• POSTED BY Dummy4 on | September 24, 2013, 17:09 GMT

    I was four years old when this happened and was not watching cricket. I occasionally watched a Sri Lankan match from 94 onwards, not knowing too much about the game. During the 96 world cup, like so many of my fellow Sri Lankans, I became a cricket fan. In 98 I watched Murali bamboozle England to take 16 wickets, and became a cricket fanatic.

    I had heard about this match many times. But this article is so well written and researched that just reading it fills this cricket fanatic with a sickening, hopeless feeling..... :(

  • POSTED BY Dummy4 on | September 24, 2013, 16:28 GMT

    What a match and Literature involved. I heard the radio commentary of this match when I was a grade 6 student. Although it is a painful match as a Sri Lankan, it was a great match of cricket. Test cricket is like a quality literature book. Even After 21 years we can have a pleasure from that game. but, Anybody remember the T20 match played last week?

  • POSTED BY Hilal on | September 24, 2013, 15:13 GMT

    I remember this game, and have been talking about this game with fellow cricket fans from many different countries till this day. For me this is one of the greates matches. I was watching this match on tele with my cousin close to SSC. And we could hear the crowd from where we were. When it was around 120/2 we decided to go watch the match live, and when we reached SSC the gates were open. As we walked in to sit on the open stands- I was shocked by the shot Aravinda played. One by one wickets fell, and Guru was trying his best but to no avail. Greg Mathews was doing the Kandyan dance on the field as the Aussies were getting closer to victory. Funny enough I dont remember Warnie from that game.

  • POSTED BY Shashidhar on | September 24, 2013, 14:24 GMT

    I remember reading about this test match in Newspapers. I am sure it was heart breaking for Srilankan cricketers and followers. I think these matches made Srilankan cricket more strong. It is really nice to read about how each of the players from both sides felt. Later for many years, we enjoyed watching Ranathunga, Aravinda (Oh! What a player), Kaluwitharana, Atapattu (What a class player he was). Nice memories. I am sure Test cricket lovers love to read such articles. Thanks Nagaraj & Andrew.

  • POSTED BY Tanmay on | September 24, 2013, 12:22 GMT

    Indian fan here....great to hear names like Aravinda de Silva, Ranatunga, Kaluwitharana, Attapatu & Gurusinha....brought my childhood memories back....but hats off to legend Shane Warne & the Aussies...their never say die attitude have taken them to many highs in both ODIs & tests...this test is similar to 3rd Ind-Aus test at Madras in 2001 when India needing 155 to win the series were 100-2 & suddenly became 135-8 and then Mumbai cricket legend Sameer Dighe along with Bhajji won India the test and the series...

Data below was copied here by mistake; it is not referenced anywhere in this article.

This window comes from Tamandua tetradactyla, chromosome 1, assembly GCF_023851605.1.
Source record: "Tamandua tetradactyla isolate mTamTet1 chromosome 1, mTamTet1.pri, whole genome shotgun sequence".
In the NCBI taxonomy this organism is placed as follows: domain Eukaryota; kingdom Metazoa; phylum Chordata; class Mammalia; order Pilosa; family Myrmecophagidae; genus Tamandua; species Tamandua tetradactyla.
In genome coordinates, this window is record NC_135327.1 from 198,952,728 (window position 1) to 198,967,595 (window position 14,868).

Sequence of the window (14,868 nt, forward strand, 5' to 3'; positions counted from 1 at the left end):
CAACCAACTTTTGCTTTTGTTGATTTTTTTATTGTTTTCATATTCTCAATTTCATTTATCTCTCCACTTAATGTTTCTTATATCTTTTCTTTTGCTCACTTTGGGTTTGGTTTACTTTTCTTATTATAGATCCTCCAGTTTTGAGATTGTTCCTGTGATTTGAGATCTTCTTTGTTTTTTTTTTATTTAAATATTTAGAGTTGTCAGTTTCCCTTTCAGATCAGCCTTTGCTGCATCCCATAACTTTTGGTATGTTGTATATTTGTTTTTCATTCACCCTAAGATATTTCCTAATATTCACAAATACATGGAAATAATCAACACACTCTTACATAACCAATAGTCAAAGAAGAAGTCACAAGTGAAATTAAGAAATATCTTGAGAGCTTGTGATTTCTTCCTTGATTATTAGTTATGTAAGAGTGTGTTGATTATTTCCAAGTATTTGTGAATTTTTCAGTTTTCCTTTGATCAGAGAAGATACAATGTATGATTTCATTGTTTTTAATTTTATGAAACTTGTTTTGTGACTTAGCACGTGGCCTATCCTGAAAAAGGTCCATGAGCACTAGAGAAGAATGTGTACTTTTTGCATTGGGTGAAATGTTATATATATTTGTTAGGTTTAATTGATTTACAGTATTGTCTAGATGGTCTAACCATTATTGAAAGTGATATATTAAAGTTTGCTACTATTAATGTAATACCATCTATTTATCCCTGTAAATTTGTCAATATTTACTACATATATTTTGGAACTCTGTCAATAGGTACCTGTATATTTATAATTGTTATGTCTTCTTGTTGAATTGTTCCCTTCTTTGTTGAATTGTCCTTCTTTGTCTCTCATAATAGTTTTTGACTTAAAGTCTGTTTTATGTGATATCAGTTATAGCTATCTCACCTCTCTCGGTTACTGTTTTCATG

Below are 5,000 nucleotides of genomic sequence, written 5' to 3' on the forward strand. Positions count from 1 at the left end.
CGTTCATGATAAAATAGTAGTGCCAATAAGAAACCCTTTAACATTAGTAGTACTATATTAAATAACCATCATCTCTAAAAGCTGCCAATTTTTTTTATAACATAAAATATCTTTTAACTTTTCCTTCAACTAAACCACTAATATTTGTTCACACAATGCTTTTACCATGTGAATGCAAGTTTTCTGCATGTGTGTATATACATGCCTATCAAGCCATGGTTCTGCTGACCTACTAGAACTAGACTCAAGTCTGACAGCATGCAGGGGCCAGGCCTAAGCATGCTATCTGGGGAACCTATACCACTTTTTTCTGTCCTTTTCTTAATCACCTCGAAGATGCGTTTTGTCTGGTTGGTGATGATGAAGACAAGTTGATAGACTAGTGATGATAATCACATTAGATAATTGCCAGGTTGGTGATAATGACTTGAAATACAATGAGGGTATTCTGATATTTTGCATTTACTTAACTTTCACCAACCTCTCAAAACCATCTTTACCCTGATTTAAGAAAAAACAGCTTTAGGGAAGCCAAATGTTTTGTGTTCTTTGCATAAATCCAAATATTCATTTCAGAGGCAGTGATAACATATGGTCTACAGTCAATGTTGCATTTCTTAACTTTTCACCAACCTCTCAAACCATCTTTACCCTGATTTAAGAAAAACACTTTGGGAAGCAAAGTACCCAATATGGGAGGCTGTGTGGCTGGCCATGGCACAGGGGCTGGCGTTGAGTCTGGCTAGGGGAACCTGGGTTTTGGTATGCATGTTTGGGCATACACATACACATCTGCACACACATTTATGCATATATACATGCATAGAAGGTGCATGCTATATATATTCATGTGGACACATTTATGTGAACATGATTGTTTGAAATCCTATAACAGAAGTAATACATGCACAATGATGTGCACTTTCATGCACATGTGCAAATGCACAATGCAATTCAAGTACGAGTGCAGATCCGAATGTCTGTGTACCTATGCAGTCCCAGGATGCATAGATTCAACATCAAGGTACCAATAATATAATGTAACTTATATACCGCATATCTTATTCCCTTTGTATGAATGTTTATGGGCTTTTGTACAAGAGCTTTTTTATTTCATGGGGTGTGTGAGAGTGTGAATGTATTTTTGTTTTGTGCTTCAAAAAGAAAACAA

• POSTED BY A on | September 24, 2013, 8:45 GMT

    Mr BG Prasad - read the article with more care. Deano halved the average from 335 to 160, a barely acceptable indication by your rather loose standards, at the fall of Warne's first wicket. At the next Warne wicket, he elected to half it again, not realising that the average would now be split by 3. Clearly Deano did not grasp the finer nuances of simple progressive division. There is no mention at all in the article, as your message alludes to, of the average after Warne's third wicket.

  • POSTED BY Prasanna on | September 24, 2013, 8:34 GMT

    @naveen1122, exactly . I dont think the limited-overs versions of the game would make us sit and cry like how Test cricket generally does for us. SL produced test Legends like Ranatunga, Aravinda, Dias, Mendis, Murali, Vaas, Gurusinghe and off-late Sanga, Jayasuriya and Mahela. Sad that there is hardly anyone who can join this list. Test cricket is the best !!

  • POSTED BY Dummy4 on | September 24, 2013, 7:35 GMT

    Prof. Deno's math was only an indicative and is acceptable . But Your math is not great ABG1............ Warny's Statistics read like this 335...167.5 .....122 ....and 86.5........at the end of each wicket subsequently.... LOL

  • POSTED BY Subramani on | September 24, 2013, 7:04 GMT

    This was the Test which told the world that the destiny of a great bowler was just unravelling. After a forgettable debut, not many had much hope in Shane Warne becoming a great bowler. Alan Border however was probably one of the few who believed that a Shane was a legend in the making. And that will explain why,when all seemed lost he turned to Shane Warne in this game.I have always believed that when someone is destined to be great he cannot remain in the ordinary and so it proved that day. He may have been clobbered by Shastri and Tendulkar at the SCG a few months earlier on his debut. As a leg spinner, I found his run up captivatingly slow. His delivery ensured a pace bowler like forward move of the upper trunk with a noticeable shoulder and a fighting spirit. He was not broken after a mauling. His spirit showed up more prominently as a batsman in the 2nd innings of that Test when he held at bay the Indian bowlers Shastri,Tendulkar and Kapil, who were poised to win India that game.

  • POSTED BY Dummy4 on | September 24, 2013, 5:06 GMT

    yes, I was there too, as a young boy just into my teens. It was the first international match I watched at a ground. Still remember that blazing 100 by Kalu. The ground was packed with local spectators too, unlike nowadays.

  • POSTED BY A on | September 24, 2013, 4:56 GMT

    Deano's mathematics wasn't great - he would be averaging 107, not 80.